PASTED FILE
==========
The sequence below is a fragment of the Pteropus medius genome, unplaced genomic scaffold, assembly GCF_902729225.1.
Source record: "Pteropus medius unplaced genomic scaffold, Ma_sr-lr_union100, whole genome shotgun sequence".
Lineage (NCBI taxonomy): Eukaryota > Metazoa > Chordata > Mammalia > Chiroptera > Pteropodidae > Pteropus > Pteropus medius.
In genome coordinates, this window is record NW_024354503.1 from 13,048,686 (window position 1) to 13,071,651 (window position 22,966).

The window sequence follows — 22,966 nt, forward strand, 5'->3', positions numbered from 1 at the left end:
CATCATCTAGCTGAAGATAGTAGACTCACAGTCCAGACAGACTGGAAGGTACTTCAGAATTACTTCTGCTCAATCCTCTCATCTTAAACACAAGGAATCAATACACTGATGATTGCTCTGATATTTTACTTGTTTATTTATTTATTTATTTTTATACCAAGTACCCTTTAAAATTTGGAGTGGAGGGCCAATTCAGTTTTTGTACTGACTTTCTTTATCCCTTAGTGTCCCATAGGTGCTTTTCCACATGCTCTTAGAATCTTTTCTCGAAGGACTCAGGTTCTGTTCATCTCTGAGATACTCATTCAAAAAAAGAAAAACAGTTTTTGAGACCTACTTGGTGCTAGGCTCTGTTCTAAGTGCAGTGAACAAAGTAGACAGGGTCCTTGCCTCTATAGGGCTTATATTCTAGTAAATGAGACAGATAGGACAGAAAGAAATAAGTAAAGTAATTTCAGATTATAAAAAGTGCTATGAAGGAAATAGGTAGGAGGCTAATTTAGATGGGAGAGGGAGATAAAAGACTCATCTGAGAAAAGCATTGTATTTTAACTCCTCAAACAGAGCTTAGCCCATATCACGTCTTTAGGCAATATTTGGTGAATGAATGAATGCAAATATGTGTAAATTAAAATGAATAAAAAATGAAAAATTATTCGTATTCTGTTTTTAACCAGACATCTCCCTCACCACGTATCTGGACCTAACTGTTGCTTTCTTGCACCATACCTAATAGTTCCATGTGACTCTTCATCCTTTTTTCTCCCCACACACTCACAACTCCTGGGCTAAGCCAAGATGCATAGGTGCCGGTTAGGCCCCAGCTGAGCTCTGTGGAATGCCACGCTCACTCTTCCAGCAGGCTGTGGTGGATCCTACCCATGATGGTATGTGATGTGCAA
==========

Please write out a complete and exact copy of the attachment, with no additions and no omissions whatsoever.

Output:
The sequence below is a fragment of the Pteropus medius genome, unplaced genomic scaffold, assembly GCF_902729225.1.
Source record: "Pteropus medius unplaced genomic scaffold, Ma_sr-lr_union100, whole genome shotgun sequence".
Lineage (NCBI taxonomy): Eukaryota > Metazoa > Chordata > Mammalia > Chiroptera > Pteropodidae > Pteropus > Pteropus medius.
In genome coordinates, this window is record NW_024354503.1 from 13,048,686 (window position 1) to 13,071,651 (window position 22,966).

The window sequence follows — 22,966 nt, forward strand, 5'->3', positions numbered from 1 at the left end:
CATCATCTAGCTGAAGATAGTAGACTCACAGTCCAGACAGACTGGAAGGTACTTCAGAATTACTTCTGCTCAATCCTCTCATCTTAAACACAAGGAATCAATACACTGATGATTGCTCTGATATTTTACTTGTTTATTTATTTATTTATTTTTATACCAAGTACCCTTTAAAATTTGGAGTGGAGGGCCAATTCAGTTTTTGTACTGACTTTCTTTATCCCTTAGTGTCCCATAGGTGCTTTTCCACATGCTCTTAGAATCTTTTCTCGAAGGACTCAGGTTCTGTTCATCTCTGAGATACTCATTCAAAAAAAGAAAAACAGTTTTTGAGACCTACTTGGTGCTAGGCTCTGTTCTAAGTGCAGTGAACAAAGTAGACAGGGTCCTTGCCTCTATAGGGCTTATATTCTAGTAAATGAGACAGATAGGACAGAAAGAAATAAGTAAAGTAATTTCAGATTATAAAAAGTGCTATGAAGGAAATAGGTAGGAGGCTAATTTAGATGGGAGAGGGAGATAAAAGACTCATCTGAGAAAAGCATTGTATTTTAACTCCTCAAACAGAGCTTAGCCCATATCACGTCTTTAGGCAATATTTGGTGAATGAATGAATGCAAATATGTGTAAATTAAAATGAATAAAAAATGAAAAATTATTCGTATTCTGTTTTTAACCAGACATCTCCCTCACCACGTATCTGGACCTAACTGTTGCTTTCTTGCACCATACCTAATAGTTCCATGTGACTCTTCATCCTTTTTTCTCCCCACACACTCACAACTCCTGGGCTAAGCCAAGATGCATAGGTGCCGGTTAGGCCCCAGCTGAGCTCTGTGGAATGCCACGCTCACTCTTCCAGCAGGCTGTGGTGGATCCTACCCATGATGGTATGTGATGTGCAA